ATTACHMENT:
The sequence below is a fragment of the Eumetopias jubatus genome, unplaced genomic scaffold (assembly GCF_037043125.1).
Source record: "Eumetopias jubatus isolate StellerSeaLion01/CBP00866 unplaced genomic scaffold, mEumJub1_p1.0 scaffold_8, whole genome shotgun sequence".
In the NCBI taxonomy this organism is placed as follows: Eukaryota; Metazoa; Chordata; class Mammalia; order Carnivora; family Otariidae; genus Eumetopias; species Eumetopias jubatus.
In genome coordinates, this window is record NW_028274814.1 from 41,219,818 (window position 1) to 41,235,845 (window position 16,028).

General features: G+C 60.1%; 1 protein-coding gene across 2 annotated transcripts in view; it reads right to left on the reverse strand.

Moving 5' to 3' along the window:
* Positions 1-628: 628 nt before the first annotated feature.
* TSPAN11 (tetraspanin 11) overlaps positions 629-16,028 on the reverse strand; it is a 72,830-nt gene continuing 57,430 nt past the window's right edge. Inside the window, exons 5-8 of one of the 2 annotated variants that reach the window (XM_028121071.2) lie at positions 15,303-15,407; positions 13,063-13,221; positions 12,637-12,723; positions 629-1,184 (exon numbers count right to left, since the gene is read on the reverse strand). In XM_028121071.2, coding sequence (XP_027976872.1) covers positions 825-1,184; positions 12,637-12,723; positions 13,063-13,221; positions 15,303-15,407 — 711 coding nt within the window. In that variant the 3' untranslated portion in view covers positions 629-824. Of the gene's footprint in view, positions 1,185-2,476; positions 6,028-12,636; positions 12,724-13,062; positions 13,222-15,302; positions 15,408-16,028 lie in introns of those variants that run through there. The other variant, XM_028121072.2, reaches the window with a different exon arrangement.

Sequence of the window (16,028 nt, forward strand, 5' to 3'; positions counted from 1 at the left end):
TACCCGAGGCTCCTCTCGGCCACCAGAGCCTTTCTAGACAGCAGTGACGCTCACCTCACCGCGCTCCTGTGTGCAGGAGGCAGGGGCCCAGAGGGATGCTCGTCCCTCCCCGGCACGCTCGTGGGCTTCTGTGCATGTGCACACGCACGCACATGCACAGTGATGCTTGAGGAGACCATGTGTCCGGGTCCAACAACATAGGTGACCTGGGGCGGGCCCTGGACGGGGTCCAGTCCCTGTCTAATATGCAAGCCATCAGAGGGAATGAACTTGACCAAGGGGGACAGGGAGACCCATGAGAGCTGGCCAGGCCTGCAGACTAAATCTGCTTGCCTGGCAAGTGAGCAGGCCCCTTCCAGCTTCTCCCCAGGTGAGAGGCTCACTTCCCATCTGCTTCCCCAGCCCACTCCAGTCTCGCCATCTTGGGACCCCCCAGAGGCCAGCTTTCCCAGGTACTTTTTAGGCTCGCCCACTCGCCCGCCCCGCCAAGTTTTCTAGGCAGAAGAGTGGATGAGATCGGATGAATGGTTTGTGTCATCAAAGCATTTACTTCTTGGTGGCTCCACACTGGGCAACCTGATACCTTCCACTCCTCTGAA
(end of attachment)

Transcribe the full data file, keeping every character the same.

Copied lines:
The sequence below is a fragment of the Eumetopias jubatus genome, unplaced genomic scaffold (assembly GCF_037043125.1).
Source record: "Eumetopias jubatus isolate StellerSeaLion01/CBP00866 unplaced genomic scaffold, mEumJub1_p1.0 scaffold_8, whole genome shotgun sequence".
In the NCBI taxonomy this organism is placed as follows: Eukaryota; Metazoa; Chordata; class Mammalia; order Carnivora; family Otariidae; genus Eumetopias; species Eumetopias jubatus.
In genome coordinates, this window is record NW_028274814.1 from 41,219,818 (window position 1) to 41,235,845 (window position 16,028).

General features: G+C 60.1%; 1 protein-coding gene across 2 annotated transcripts in view; it reads right to left on the reverse strand.

Moving 5' to 3' along the window:
* Positions 1-628: 628 nt before the first annotated feature.
* TSPAN11 (tetraspanin 11) overlaps positions 629-16,028 on the reverse strand; it is a 72,830-nt gene continuing 57,430 nt past the window's right edge. Inside the window, exons 5-8 of one of the 2 annotated variants that reach the window (XM_028121071.2) lie at positions 15,303-15,407; positions 13,063-13,221; positions 12,637-12,723; positions 629-1,184 (exon numbers count right to left, since the gene is read on the reverse strand). In XM_028121071.2, coding sequence (XP_027976872.1) covers positions 825-1,184; positions 12,637-12,723; positions 13,063-13,221; positions 15,303-15,407 — 711 coding nt within the window. In that variant the 3' untranslated portion in view covers positions 629-824. Of the gene's footprint in view, positions 1,185-2,476; positions 6,028-12,636; positions 12,724-13,062; positions 13,222-15,302; positions 15,408-16,028 lie in introns of those variants that run through there. The other variant, XM_028121072.2, reaches the window with a different exon arrangement.

Sequence of the window (16,028 nt, forward strand, 5' to 3'; positions counted from 1 at the left end):
TACCCGAGGCTCCTCTCGGCCACCAGAGCCTTTCTAGACAGCAGTGACGCTCACCTCACCGCGCTCCTGTGTGCAGGAGGCAGGGGCCCAGAGGGATGCTCGTCCCTCCCCGGCACGCTCGTGGGCTTCTGTGCATGTGCACACGCACGCACATGCACAGTGATGCTTGAGGAGACCATGTGTCCGGGTCCAACAACATAGGTGACCTGGGGCGGGCCCTGGACGGGGTCCAGTCCCTGTCTAATATGCAAGCCATCAGAGGGAATGAACTTGACCAAGGGGGACAGGGAGACCCATGAGAGCTGGCCAGGCCTGCAGACTAAATCTGCTTGCCTGGCAAGTGAGCAGGCCCCTTCCAGCTTCTCCCCAGGTGAGAGGCTCACTTCCCATCTGCTTCCCCAGCCCACTCCAGTCTCGCCATCTTGGGACCCCCCAGAGGCCAGCTTTCCCAGGTACTTTTTAGGCTCGCCCACTCGCCCGCCCCGCCAAGTTTTCTAGGCAGAAGAGTGGATGAGATCGGATGAATGGTTTGTGTCATCAAAGCATTTACTTCTTGGTGGCTCCACACTGGGCAACCTGATACCTTCCACTCCTCTGAA